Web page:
(0066X) Hitler: The Last Ten Days

Hitler: The Last Ten DaysMay 20, 1973 | 1 week at #1

Seen by Martin before? No

What did I expect? An unimaginably tortuous drama — literally, unimaginable.

What did I get? The subject of Hitler’s bunker is inherently dramatic and interesting. The themes are universal — and yet not at all. What do you do when you find that your vainglorious plans for world domination, predicated upon colossally incorrect assumptions, are on the verge of collapse? Can it be that you will repent, admit error? Not in the world I know. That Hitler is involved makes it different: The epic proportions of the Nazis’ villainy tend to render any attempt to dramatize the historical figures involved farcical, or grossly incommensurate, or both. The ambition of Hitler: The Last Ten Days is scaled to a satisfying television drama, not the greatest conflict of the twentieth century.

Without question the most unexpected #1 of the Boffo project so far, if not ever, Hitler: The Last Ten Days is a chamber drama in which some exemplary British actors valiantly fail to do justice to the fall of the Third Reich. There are only two questions about a movie like this that matter: How does the movie treat Hitler? and Does the movie do justice to this unique situation? On the first question, it scores pretty well; on the second, less well.

Although it is intelligent and careful throughout, the main problem with Hitler: The Last Ten Days is that it is damnably stagebound, its actors, in dutiful Nazi regalia, mostly confined to a decorous and staid soundstage in which the savage emotions of the bedeviled, crestfallen, loyal human heart can play little role; nothing here is resonating out towards any “Germany,” not for a moment.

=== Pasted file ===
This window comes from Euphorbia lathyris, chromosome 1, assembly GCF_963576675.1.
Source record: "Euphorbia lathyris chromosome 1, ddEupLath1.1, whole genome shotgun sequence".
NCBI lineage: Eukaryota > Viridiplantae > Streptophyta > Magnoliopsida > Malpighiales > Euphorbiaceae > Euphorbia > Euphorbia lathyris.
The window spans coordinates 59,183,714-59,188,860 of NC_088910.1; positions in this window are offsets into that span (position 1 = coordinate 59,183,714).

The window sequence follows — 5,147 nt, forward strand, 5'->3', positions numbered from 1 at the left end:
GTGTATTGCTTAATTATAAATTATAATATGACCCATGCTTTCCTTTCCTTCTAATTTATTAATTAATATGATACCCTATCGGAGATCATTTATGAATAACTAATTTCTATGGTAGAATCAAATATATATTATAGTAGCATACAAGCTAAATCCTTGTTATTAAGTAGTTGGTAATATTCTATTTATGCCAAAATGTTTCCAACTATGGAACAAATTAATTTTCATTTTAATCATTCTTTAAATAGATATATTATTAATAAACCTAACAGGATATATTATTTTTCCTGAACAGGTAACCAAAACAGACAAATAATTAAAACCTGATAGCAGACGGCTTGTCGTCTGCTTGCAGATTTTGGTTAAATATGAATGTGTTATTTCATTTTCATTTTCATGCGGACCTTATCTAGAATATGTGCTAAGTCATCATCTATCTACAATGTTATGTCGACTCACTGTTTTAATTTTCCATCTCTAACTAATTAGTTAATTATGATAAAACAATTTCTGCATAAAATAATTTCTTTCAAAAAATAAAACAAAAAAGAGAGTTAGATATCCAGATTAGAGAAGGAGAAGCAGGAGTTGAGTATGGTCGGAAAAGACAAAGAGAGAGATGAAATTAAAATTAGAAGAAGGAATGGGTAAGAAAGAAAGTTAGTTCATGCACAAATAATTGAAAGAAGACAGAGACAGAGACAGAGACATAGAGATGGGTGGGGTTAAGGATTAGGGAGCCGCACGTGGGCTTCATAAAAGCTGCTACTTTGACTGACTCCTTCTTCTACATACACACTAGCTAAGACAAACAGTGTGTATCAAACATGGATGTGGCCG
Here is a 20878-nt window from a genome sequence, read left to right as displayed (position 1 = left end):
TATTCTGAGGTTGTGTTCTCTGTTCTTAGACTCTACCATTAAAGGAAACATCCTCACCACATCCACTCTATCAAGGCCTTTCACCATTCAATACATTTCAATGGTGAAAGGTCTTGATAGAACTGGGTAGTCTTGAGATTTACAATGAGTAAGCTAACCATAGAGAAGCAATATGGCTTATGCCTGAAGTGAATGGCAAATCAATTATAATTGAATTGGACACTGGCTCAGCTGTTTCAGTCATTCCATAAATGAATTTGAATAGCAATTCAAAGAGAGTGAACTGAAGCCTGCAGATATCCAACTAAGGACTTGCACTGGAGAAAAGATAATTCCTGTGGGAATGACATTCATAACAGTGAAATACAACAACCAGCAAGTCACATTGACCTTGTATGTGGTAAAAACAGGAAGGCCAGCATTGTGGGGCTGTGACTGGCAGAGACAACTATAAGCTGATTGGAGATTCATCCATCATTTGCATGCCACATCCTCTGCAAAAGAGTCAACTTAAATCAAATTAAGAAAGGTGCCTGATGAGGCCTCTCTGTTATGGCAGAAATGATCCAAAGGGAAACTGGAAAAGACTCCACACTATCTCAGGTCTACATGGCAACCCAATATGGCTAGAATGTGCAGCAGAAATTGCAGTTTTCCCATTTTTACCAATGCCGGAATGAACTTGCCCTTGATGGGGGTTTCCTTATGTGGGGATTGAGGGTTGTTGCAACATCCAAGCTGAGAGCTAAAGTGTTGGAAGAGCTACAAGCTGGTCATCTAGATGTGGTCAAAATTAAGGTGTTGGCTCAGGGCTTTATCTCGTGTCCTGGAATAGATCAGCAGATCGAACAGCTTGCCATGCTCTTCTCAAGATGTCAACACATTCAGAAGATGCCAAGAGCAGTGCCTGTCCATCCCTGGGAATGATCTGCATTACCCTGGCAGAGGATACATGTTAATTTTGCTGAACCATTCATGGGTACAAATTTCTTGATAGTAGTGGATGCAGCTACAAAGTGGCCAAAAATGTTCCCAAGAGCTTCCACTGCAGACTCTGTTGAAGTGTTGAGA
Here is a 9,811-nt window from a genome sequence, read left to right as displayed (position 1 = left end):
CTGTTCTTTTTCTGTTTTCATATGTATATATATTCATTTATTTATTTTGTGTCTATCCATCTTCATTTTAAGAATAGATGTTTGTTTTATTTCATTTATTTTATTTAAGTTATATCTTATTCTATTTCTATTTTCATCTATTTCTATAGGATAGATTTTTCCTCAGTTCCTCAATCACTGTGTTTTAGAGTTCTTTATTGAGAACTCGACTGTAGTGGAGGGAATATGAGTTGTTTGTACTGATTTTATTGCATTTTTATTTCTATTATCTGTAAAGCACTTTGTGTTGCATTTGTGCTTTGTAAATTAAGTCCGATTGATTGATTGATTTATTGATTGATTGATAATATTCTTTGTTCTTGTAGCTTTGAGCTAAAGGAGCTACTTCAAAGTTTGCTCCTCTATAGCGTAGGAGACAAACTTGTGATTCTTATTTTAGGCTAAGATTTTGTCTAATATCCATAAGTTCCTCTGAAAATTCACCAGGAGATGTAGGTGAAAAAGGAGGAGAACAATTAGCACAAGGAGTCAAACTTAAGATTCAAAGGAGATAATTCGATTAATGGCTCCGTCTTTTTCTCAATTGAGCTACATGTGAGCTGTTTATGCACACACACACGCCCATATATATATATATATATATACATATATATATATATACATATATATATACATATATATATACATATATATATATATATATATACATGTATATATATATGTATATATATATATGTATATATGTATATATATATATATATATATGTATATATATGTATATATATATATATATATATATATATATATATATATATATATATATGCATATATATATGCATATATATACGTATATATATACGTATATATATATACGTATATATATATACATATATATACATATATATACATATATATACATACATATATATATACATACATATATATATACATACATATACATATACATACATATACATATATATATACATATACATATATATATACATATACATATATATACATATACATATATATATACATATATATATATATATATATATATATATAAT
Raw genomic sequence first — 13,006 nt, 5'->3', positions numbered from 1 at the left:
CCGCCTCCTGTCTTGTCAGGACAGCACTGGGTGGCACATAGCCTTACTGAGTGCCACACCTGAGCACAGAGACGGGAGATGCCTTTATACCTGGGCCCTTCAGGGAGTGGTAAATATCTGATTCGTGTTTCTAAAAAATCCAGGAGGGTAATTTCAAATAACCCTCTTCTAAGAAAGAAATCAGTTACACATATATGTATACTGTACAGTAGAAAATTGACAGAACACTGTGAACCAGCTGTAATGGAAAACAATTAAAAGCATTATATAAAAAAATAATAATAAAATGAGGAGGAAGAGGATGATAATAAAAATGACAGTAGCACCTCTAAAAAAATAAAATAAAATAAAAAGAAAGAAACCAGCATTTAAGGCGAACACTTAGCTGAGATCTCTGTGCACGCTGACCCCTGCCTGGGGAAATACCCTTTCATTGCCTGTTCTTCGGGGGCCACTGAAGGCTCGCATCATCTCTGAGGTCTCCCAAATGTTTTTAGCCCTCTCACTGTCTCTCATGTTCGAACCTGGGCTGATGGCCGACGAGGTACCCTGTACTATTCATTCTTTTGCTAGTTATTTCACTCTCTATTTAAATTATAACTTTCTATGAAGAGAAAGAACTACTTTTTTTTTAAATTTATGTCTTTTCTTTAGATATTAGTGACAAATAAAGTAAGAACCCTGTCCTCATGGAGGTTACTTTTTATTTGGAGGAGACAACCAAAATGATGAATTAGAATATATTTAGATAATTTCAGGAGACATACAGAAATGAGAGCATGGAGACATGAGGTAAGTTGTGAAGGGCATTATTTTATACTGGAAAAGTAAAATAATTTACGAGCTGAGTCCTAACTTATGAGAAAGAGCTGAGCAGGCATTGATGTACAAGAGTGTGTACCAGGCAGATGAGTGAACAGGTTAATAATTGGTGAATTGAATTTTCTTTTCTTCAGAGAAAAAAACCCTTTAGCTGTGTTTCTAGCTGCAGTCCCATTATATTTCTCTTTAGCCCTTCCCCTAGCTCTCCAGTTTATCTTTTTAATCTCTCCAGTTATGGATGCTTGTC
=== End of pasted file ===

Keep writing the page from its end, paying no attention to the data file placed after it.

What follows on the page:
In the effort to render Hitler not as a world-historical monster but as a flawed human being — the only sane choice for a well-mannered drama, no? — the movie mostly presents Hitler as jovial, urbane, dignified, even jolly — inappositely jolly and self-possessed under the circumstances, even quite late into the movie, which may have basis in historical fact for all I know. He is betrayed, delusional too, sure, but fleetingly. The required mood of panic and collapse is hardly attempted in Hitler, much less achieved. Hitler has his tantrums and then becomes diffident, almost dainty, as if they had never happened. The monster that was also obviously a part of Hitler’s makeup is difficult to discern.

The script stolidly refuses to accrue or release tension. Hitler’s decision to commit suicide is never communicated emotionally — the suicide scene just arrives. In the movie’s one major misstep, Eva Braun, moments before her suicide, realizes, belatedly, that old Adolf is kind of a crumbum after all. In real life, their suicide was not directly witnessed, and the scene is a ham-handed imposition.